I am trying to grow a ramp patch at the farm, but it is rather puny so far. Once I get to move up there, I’m sure I can nurture it into expanding and providing a good supply of them for us. In the meanwhile, I typically order some fresh ramps when they are in season.
Ramps can be substituted in many recipes that use onions. Although they are also called wild leeks, they are much stronger than cultivated leeks. Since I first got interested in them, I’ve been collecting recipes that specifically call for ramps. One of those is this recipe for Pickled Ramps in Momofuku, the cookbook from David Chang of Momofuku Noodle Bar in New York City.
There the pickled ramps are used to make a Ramp Ranch Dressing, but you can use them just about any way you would use other pickles. I like to mince some of the leaves and add to tuna or egg salad, for instance. Or I serve the bulbs on a pickle tray along side other pickled vegetables.
For the brine I used water, rice vinegar, sugar, kosher salt and shichimi togarashi (Japanese 7-spice mix):
And here are the pound of ramps with lots of roots still attached:
Ramp bulbs in one jar, tops in another and the pickling brine ready to add:
Ramps in brine:
Ramp greens in brine:
Jars cooling before going in the fridge:
Watch coming posts for the Ramp Ranch Dressing. And just so you know, next year I am going to try Tom Colicchio's recipe for Sweet Pickled Ramps from Think Like a Chef.
|Momofuku Pickled Ramps|
adapted from Momofuku
3 cups water
1½ cups rice wine vinegar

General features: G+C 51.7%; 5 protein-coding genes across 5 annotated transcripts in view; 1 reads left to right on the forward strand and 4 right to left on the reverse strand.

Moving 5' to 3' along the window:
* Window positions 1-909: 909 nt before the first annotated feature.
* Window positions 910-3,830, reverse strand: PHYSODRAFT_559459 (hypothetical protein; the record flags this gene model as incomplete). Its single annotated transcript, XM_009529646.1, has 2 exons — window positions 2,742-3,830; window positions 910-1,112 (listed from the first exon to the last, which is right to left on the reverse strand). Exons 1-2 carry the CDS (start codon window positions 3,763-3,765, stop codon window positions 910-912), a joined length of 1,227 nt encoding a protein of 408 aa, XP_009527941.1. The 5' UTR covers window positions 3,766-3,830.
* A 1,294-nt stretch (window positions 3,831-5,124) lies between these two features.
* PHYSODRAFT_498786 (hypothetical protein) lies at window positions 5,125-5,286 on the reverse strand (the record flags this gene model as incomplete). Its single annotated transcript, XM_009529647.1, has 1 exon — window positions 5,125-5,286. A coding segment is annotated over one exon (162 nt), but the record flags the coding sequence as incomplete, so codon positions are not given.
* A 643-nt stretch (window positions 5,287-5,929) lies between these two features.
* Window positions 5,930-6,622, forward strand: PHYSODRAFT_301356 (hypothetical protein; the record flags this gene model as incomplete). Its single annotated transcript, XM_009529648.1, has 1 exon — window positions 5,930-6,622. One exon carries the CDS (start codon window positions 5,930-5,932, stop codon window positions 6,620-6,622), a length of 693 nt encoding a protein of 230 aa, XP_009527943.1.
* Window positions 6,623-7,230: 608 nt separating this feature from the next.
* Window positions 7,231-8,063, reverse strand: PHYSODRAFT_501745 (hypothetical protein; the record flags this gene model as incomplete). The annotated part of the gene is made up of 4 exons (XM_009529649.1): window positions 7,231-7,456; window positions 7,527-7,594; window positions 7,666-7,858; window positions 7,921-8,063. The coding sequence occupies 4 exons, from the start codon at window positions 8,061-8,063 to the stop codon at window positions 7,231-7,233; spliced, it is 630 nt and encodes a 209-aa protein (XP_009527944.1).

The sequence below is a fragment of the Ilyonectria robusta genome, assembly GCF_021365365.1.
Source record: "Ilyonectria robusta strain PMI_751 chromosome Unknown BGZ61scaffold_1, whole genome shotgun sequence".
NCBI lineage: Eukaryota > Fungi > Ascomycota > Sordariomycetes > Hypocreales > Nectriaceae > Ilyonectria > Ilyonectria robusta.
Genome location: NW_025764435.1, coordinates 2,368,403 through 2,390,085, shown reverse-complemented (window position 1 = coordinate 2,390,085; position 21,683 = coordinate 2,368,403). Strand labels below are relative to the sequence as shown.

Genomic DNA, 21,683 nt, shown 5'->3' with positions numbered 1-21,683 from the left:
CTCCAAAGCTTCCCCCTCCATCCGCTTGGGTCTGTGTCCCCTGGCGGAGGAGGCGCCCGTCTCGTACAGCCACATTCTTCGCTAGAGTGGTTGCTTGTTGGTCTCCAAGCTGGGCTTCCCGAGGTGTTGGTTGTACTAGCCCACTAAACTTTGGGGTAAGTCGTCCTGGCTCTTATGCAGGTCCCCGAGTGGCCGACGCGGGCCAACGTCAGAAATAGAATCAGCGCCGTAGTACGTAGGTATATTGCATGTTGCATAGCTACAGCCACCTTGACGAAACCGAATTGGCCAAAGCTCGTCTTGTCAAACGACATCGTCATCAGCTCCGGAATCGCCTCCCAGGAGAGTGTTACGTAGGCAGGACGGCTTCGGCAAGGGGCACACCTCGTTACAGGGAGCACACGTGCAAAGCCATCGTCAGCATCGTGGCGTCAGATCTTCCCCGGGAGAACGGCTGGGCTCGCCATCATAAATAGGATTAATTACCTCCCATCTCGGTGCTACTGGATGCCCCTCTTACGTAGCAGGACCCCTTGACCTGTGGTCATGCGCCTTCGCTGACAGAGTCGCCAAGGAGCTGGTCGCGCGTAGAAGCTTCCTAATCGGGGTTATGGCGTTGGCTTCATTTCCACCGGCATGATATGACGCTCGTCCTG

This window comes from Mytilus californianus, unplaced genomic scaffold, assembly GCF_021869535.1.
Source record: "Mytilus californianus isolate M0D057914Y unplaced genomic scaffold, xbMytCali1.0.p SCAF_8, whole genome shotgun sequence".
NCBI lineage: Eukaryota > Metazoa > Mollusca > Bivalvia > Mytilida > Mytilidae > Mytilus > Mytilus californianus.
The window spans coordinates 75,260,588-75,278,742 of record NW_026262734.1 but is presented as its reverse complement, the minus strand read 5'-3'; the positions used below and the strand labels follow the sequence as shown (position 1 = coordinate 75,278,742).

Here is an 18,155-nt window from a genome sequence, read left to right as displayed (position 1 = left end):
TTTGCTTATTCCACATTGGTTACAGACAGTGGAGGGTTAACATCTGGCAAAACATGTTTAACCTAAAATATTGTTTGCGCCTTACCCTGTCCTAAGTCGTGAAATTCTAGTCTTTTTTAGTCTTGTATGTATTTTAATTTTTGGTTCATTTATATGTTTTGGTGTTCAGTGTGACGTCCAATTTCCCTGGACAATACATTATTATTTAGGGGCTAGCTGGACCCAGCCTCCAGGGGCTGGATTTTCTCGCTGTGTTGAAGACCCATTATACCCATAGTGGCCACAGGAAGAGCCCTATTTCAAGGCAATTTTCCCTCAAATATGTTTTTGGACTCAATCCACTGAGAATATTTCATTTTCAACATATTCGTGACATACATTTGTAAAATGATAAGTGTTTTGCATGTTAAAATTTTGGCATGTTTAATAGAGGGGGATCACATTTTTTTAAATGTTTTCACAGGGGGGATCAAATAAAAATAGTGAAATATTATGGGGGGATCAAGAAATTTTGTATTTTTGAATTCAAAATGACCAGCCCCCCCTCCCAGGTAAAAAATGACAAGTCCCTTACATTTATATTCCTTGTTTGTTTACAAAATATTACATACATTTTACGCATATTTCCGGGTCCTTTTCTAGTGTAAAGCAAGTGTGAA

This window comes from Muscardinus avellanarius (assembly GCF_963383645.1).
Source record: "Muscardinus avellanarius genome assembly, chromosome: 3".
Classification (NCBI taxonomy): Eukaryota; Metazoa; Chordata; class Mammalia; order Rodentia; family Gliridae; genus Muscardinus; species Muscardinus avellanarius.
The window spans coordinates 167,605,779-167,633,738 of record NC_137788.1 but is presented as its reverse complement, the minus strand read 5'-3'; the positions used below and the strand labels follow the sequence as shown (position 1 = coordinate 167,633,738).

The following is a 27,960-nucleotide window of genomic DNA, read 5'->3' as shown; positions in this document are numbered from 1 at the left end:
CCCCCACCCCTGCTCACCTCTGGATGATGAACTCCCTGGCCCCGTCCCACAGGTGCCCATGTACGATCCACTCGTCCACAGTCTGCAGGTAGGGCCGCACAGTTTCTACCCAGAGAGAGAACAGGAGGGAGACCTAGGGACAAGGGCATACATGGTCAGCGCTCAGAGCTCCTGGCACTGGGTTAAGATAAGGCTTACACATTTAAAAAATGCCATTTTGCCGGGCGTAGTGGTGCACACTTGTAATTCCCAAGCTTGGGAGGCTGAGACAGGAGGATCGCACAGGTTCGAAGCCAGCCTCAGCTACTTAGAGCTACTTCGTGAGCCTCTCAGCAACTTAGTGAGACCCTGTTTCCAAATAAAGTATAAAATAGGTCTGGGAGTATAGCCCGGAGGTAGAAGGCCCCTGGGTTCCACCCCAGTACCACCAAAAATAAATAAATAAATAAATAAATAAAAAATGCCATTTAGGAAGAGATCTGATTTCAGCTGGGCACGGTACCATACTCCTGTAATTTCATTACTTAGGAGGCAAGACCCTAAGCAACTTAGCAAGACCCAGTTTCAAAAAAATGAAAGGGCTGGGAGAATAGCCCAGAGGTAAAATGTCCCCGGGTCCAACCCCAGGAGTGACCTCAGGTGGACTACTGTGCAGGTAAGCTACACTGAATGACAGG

1 cup white sugar
2½ Tbsp kosher salt
2 tsp shichimi togarashi (Japanese 7-spice mix)
1 lb ramps
Mix the water, vinegar, sugar, salt and shichimi togarashi in a saucepan. Bring to a full boil to dissolve sugar. Alternatively put the ingredients in a large glass measuring cup and heat to boiling in microwave.
Clean ramps. Use a paring knife to trim the root, then peel the outer layer of skin and wash well.
Place cleaned ramps into a glass jar or a lidded plastic container (one that is safe for heating) and pour boiling liquid over them. Weigh down so that ramps are completely submerged. Let cool to room temperature, then store covered in refrigerator for about a week.
1. Very young ramps with small leaves may be pickled whole. As the ramps get larger later in the season, trim the top of the ramp leaf, leaving about an inch of green. Tops should be saved for other uses (such as stock or pasta).
2. Pickled ramps can be stored in the refrigerator, or they can be canned for later use. Ramp greens should be used first (within a month) as they will go softer more quickly. Ramp bulbs will last in the refrigerator for several months.
3. This recipe made about a quart jar of pickled ramp bulbs and a half gallon jar of pickled ramp tops.
Thanks so much for stopping by today!